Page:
In The Cubs Way, author Tom Verducci described how David Ross stepped up and yelled “No, we’re not going to do that!” when a frustrated teammate threw his glove in frustration. A research paper titled “In Search of David Ross” at the 2017 MIT Sloan Sports Analytics Conference even tried to quantify the team chemistry impact of leaders like Ross.
In our discussion of Astroball, we discussed how Carlos Beltran found ways to diffuse conflicts and unite disparate factions. One anonymous player in 23 to Win talked about how he played the Beltran role on his own team. “I was a clique buster,” he said.
An interesting article in the Journal of Applied Psychology studied the emergence of “organizational faultlines” and the impact of conflict on baseball team performance. I love the concept of faultlines. Every locker room has the potential for earthquakes. Does the pressure building between ‘tectonic plates’ of various cliques get diffused quickly by a smart and vocal leader? Or does it linger under the surface, only to erupt in a massive way during a frustrating losing streak or critical playoff series?
(3) On the Brink of a Stanley Cup
“The low point of my career was being traded from San Jose [to Vancouver with Christian Ehrhoff to enable the signing of Dany Heatley]. I thought that team was going to win the Stanley Cup that year. In the summer, after we had lost out in the first round, the Sharks had a town hall meeting to answer questions for the fans and media. I remember watching that on TV, and all the answers were right from Pavelski, Boyle, Thornton — the difference makers. I thought, ‘Man, this is a team that is either saying the right things or has learned their lessons and I would stay out of our way. Don’t do anything, don’t change anything. We had such a bad taste in our mouth after winning the Presidents’ Trophy… Maybe we got comfortable, or guys didn’t take days off when they should have because we had personal agendas? I think we learned from it, and had we kept that team together, San Jose would have won the Cup that year [2009-10].” ― Brad Lukowich in It Takes 23 to Win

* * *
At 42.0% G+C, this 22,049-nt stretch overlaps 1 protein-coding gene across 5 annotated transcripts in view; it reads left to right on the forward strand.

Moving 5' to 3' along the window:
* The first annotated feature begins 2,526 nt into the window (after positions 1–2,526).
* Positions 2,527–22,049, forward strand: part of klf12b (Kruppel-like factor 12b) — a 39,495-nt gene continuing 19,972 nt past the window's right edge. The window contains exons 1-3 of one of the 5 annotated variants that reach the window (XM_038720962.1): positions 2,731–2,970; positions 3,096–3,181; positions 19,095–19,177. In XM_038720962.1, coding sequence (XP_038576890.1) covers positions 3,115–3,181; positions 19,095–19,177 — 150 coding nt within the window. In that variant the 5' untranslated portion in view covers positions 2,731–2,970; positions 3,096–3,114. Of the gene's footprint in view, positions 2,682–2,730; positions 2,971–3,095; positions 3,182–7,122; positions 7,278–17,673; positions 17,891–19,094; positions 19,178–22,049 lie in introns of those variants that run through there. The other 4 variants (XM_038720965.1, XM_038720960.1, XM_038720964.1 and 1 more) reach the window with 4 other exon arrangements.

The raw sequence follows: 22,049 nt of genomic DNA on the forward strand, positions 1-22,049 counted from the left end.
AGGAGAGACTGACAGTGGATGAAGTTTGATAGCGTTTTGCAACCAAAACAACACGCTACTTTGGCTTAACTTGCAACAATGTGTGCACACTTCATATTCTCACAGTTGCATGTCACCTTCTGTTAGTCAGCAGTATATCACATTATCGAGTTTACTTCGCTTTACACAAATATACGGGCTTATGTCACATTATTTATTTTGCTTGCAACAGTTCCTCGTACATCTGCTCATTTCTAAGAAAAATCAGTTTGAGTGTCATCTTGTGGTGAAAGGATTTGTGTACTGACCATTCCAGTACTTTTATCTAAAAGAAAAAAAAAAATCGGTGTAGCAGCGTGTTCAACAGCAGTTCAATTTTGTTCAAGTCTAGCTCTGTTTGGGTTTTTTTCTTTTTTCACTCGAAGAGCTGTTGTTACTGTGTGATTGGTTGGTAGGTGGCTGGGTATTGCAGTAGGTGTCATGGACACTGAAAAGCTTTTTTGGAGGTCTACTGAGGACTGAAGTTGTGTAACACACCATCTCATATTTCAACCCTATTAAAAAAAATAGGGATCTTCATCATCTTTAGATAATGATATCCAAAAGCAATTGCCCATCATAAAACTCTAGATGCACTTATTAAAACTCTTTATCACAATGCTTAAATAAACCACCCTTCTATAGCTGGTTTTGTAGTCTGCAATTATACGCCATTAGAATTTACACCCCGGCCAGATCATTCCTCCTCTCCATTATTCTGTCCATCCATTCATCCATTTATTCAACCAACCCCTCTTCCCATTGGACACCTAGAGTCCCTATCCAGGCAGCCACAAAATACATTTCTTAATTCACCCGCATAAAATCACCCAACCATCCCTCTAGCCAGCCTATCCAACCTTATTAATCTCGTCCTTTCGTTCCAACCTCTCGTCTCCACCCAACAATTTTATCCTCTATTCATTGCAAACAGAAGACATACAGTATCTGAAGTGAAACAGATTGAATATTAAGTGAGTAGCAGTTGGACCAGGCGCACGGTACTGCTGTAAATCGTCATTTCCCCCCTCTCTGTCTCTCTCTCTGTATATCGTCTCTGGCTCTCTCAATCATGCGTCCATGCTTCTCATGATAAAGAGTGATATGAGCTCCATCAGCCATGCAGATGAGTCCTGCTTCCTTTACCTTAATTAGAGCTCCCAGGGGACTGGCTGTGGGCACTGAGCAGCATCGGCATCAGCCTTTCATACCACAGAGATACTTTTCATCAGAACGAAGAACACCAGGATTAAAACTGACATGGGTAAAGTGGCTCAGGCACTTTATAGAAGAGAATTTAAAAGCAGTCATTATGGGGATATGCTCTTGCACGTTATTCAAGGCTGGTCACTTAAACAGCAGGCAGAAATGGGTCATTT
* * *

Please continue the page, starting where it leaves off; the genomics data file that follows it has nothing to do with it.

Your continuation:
One of the best parts about Behind the Moves and It Takes 23 to Win is Farris’ ability to get candid comments from General Managers and former players.
With this new book, players were asked to select a roster of 23 of their former teammates who best represented the roles of their ideal hockey club. The fantasy draft activity seemed to put players in a different interview space than they’re used to and gives us a window into their true feelings.